Game 7 is Friday night.

Texas had built a 7-4 lead in the seventh when Adrian Beltre and Nelson Cruz hit consecutive home runs off Lance Lynn, and Ian Kinsler added an RBI single off Octavio Dotel.
Allen Craig’s second homer of the Series cut the gap in the eighth against Derek Holland.

In the ninth, Albert Pujols doubled with one out off Feliz and Berkman walked on four pitches.

Craig took a called third strike, and Freese fell behind in the count 1-2. He sliced an opposite-field drive, and when Cruz jumped, the crowd of 47,315 at Busch Stadium couldn’t tell at first whether he caught it.

Feliz then retired Yadier Molina on a flyout to right, sending the game to extra innings.

With Texas ahead 3-2 in the Series and one win from its first title, the Rangers also wasted 1-0, 3-2 and 4-3 leads. The Cardinals made three errors in a Series game for the first time since 1943, and Rangers first baseman Michael Young made two, with each team allowing two unearned runs.
Matt Holliday was picked off in the sixth at third base by catcher Mike Napoli, thwarting the Cardinals’ attempt to go ahead, and he had to leave the game because of a bruised right pinkie.

Hamilton’s RBI single had put the Rangers ahead in the first off Jaime Garcia, Berkman’s two-run homer gave the Cardinals the lead in the bottom half and Kinsler’s run-scoring double tied it 2-all in the third.

Cruz reached when Holliday dropped a flyball leading off the fourth and came home when Napoli singled for his 10th RBI of the Series. Berkman then got to first on a throwing error by Young starting the bottom half and scored on Molina’s grounder.

Freese dropped Hamilton’s popup to third leading off the fifth, and Young lined a pitch from Fernando Salas to the gap in left-center. An error by Young on Holliday’s sixth-inning grounder was followed by three straight walks, including two by Alexi Ogando.

Colby Lewis allowed four runs — two earned — and three hits in 5 1-3 innings.

Texas got far better swings against Garcia than it did in Game 2, when he allowed three hits in six shutout innings. This time, he gave up five hits and two walks, throwing 59 pitches, and seven of the first 13 Texas batters reached base.

Just 24 of the 61 previous teams with 3-2 leads won Game 6, but 41 of those 61 teams went on to win the title. Eighteen teams trailing 3-2 in the best-of-seven format bounced back for championships, including 12 that swept the last two games at home.

In an effort to provide more production behind Pujols, Cardinals manager Tony La Russa moved Berkman to cleanup and dropped slumping Holliday down to fifth.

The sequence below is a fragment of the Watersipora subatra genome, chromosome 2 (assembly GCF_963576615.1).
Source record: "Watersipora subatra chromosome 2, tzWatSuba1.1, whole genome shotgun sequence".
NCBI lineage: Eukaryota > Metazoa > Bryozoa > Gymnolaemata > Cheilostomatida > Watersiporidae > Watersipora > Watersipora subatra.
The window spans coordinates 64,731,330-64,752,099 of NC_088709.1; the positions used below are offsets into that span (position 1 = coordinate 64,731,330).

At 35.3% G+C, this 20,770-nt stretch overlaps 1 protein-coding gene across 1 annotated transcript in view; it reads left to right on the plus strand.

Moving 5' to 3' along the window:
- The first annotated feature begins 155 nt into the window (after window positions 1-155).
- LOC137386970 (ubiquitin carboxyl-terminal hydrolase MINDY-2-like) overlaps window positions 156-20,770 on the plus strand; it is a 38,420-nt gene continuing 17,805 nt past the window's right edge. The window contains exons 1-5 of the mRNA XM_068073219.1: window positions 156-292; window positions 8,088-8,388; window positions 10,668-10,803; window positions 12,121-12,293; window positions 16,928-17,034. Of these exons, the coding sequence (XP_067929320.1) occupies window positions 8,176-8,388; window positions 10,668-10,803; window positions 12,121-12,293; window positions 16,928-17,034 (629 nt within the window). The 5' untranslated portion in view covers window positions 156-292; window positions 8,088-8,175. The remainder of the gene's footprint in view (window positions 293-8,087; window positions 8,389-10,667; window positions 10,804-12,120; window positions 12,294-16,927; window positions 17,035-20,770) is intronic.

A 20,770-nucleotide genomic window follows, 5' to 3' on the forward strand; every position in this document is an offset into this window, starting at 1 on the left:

Rangers manager Ron Washington moved the hot-hitting Napoli up one spot to seventh and had Craig Gentry hitting eighth, as he did in Game 2.

Four Cardinals Hall of Famers, wearing cardinal red sports jackets, stood at home plate before the game. Red Schoendienst, Lou Brock, Bob Gibson and Ozzie Smith. And then the greatest Cardinals player, 90-year-old Stan Musial, was driven from the right-field corner to the plate in a golf cart. Wearing a red sweater and Cardinals warmup jacket, he greeted his fellow Hall of Famers and watched 2006 Series MVP David Eckstein throw out the ceremonial first pitch.

Texas went ahead 10 pitches in. After starting with a called strike, Garcia walked Kinsler on four straight pitches, and Elvis Andrus’ hit-and-run single put runners at the corners. Hamilton pulled the next pitch into right field for a single and his third RBI of the Series.

Garcia recovered to strike out Young and Beltre, then got Cruz to hit into an inning-ending forceout on his 23rd pitch.
Lewis quickly gave back the lead. Skip Schumaker, moved up from eighth in the batting order to second, singled with one out in the bottom half. Pujols flied out on the next pitch. Berkman also swung at the first pitch, sending an 89 mph offering over the center-field wall.

Napoli walked leading off the second and Gentry singled him to second. Lewis bunted directly at Freese, who started a rare 5-6-4 double play. Shortstop Rafael Furcal took the throw at third for the force, then threw to second baseman Nick Punto covering first.

Kinsler followed with a ground-rule double that hopped over the left-field fence, tying the score 2-all. La Russa then had Mitchell Boggs start warming up after Garcia had thrown just 42 pitches to 10 batters,

Andrus hit an inning-ending lineout to right that Berkman slightly misjudged and caught with a jump.

Schumaker and Pujols flied out just in front of the warning track in the third. Other than his 5-for-6, three-homer, six-RBI performance in Game 3, Pujols is 1 for 17.

St. Louis, tied for fourth in the majors in errors during the regular season, started to get sloppy in the fourth. Cruz led off with a fly to short left, where Holliday called for Furcal to take it, only for the shortstop to back off. The ball then bounced off Holliday’s glove for a two-base error.

Napoli sliced a single down the right-field line, kicking up chalk from the foul line, to put Texas ahead 3-2. After Gentry struck out, Lewis bunted to Pujols, who threw to second in time for a forceout, but first base umpire Jerry Layne called the ball foul. Lewis bunted the next pitch to Salas, who threw the ball into center field. Not sure whether to slide, Napoli went in awkwardly and turned his left ankle. He stayed in, but the base was later replaced.